I was in a synagogue in New York City at an event by Jews for Racial and Economic Justice (JFREJ) when we got word that Nelson Mandela had passed away. The moment of silence was really, really silent, as I stood next to Ai-jen Poo recalling the teenager I was when I first heard of apartheid in South Africa. It was a fitting place to be. JFREJ's founding action was to raise $50,000 for the anti-apartheid struggle at a time when many Jews refused to acknowledge Mandela, because he had once shaken hands with Palestinian leader Yasir Arafat.
The reimaging of Mandela had already begun, but his actual death will accelerate it. People who don't wish to talk about race will forget his critiques of white supremacy and racial hierarchy. Capitalists will forget his condemnation of corporate exploitation, and his image will appear on ads for clothing, computers or some other crap. Politicians will forget that he led the writing of a constitution that recognizes the rights of all, including LGBT people. Others will forget the truth part of Truth and Reconciliation and use his words, as they do King's, to shut down racial justice activists of the future.
But we remember, those generations of us who took action to support Mandela's movement. Mandela taught us how to hold complex relationships in the light of a vision so broad, so inclusive, so loving that it illuminated everything. He taught us that there are a lot of ways to fight, that we can use the full range of tactics, and that we can change them not just as conditions change, but also as we change. He taught us that making up requires being sorry to begin with, that forgiveness and reconciliation are related but not the same, and that both things are good to pursue, especially in moments of triumph.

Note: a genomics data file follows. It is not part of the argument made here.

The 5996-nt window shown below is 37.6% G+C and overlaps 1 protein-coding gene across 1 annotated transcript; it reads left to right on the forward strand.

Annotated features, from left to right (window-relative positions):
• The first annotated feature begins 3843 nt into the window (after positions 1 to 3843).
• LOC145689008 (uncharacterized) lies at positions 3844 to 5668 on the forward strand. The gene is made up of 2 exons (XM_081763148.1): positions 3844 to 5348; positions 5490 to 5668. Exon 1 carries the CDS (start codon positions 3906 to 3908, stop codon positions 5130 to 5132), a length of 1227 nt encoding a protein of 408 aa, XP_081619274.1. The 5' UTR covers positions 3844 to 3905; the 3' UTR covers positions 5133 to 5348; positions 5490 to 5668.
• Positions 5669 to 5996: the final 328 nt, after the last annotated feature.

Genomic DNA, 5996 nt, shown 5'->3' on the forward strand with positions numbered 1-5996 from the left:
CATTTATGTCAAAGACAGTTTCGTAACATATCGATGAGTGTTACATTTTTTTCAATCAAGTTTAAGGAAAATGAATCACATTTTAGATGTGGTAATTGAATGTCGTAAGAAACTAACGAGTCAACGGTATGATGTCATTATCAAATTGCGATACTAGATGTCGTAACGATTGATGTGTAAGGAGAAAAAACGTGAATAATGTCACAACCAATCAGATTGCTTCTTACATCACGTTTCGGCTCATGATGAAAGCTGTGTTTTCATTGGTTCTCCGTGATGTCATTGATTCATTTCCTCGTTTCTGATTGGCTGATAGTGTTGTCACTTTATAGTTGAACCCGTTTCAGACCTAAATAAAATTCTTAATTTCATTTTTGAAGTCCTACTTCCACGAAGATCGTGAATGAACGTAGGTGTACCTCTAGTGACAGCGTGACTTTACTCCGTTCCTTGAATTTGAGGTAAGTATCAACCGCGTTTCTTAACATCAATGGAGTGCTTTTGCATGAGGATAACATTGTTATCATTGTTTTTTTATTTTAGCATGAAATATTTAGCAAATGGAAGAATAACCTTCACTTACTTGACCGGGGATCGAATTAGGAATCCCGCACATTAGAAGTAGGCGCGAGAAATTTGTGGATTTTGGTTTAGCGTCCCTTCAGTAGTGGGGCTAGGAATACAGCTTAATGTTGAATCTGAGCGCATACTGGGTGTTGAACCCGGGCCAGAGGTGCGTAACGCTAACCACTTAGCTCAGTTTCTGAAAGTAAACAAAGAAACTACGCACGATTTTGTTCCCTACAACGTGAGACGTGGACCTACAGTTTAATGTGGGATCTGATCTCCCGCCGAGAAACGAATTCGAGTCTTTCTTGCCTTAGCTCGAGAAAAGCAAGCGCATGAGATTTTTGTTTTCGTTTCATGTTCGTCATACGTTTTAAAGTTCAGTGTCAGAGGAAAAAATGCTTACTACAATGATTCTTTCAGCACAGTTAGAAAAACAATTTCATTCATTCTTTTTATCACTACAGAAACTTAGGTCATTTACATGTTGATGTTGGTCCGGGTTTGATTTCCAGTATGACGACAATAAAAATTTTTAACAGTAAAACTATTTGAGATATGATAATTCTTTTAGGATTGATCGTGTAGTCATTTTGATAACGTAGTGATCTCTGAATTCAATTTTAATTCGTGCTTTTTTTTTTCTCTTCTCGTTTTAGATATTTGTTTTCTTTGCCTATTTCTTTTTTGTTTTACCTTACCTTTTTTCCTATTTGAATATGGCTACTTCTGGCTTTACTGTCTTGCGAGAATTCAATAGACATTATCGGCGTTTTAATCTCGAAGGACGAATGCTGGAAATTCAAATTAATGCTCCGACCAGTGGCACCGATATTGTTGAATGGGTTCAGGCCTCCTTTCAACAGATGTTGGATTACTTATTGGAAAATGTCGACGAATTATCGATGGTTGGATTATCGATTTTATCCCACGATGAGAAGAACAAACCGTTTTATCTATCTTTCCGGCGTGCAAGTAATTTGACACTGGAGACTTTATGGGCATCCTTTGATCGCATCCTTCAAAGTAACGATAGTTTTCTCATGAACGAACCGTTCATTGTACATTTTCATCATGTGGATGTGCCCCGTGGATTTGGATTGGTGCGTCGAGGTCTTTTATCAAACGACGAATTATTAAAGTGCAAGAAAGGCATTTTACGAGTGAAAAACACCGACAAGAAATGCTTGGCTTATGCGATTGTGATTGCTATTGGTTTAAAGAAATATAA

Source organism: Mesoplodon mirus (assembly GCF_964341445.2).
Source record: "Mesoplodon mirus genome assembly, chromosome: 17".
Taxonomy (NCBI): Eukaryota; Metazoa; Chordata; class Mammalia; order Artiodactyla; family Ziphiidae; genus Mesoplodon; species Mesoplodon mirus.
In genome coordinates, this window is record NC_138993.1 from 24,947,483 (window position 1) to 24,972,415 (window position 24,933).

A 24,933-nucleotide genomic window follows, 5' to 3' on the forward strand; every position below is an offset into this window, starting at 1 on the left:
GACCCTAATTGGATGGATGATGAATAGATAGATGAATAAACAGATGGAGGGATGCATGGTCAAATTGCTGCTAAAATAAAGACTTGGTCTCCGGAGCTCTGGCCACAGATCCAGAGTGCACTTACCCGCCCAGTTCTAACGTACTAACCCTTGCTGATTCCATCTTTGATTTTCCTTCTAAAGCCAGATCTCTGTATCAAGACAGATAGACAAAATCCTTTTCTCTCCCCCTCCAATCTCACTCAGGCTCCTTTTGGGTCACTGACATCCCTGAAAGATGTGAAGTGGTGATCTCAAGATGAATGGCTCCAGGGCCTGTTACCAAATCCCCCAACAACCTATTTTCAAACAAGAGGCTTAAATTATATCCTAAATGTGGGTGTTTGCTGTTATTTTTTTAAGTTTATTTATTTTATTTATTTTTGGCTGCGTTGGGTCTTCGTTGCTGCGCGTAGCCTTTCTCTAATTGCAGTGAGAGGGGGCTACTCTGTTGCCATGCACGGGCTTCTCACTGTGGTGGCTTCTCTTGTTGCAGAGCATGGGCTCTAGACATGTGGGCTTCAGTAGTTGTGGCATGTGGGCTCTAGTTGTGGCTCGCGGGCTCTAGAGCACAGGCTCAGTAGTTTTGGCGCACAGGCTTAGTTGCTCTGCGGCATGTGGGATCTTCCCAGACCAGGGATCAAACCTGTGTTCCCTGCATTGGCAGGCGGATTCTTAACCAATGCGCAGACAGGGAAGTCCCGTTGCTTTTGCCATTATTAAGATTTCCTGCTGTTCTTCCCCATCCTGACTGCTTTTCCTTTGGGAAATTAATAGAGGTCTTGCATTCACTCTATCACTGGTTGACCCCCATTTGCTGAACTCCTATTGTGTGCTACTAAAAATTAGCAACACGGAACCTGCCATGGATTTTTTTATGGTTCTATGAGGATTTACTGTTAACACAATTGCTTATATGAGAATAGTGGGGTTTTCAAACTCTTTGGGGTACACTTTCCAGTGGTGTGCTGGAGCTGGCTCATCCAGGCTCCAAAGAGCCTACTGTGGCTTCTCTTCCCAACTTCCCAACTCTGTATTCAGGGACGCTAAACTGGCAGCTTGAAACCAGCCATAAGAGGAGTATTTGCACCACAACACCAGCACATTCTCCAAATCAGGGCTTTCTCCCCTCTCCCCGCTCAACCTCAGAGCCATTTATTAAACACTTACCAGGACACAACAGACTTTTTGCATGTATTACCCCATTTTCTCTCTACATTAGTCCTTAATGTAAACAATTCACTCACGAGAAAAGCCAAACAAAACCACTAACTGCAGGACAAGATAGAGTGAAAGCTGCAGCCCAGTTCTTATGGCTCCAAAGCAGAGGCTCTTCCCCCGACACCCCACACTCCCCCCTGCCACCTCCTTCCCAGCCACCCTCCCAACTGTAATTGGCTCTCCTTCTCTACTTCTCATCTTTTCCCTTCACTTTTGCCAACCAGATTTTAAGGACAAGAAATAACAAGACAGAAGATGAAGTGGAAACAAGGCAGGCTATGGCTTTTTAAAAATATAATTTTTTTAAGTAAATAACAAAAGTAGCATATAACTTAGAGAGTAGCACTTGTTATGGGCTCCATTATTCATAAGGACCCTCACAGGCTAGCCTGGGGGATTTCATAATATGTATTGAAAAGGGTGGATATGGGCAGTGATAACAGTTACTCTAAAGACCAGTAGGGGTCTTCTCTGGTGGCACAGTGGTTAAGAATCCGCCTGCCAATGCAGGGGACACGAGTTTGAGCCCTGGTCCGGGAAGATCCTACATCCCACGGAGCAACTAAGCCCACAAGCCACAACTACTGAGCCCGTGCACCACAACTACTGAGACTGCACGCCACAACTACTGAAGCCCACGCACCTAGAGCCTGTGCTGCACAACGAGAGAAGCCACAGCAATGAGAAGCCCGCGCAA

Last night, I talked about how, as a movement, we tend to celebrate victory. Yet most of us spend much more time failing than we do anything else. We are after all the front line of a war to change everything, including the world's dominant assumptions of what it means to be a good human being living with other human beings. We will fail often, as Mandela himself did. Even after we win, there is backslide and backlash that scrubs the varnish off our victories with the hard realities of implementation. I quoted Samuel Becket, who told us it didn't matter if we failed, we could try again, "fail again, fail better." Mandela taught us even more than that: to fail epically, fail justly, fail lovingly, so that, in time, we can succeed.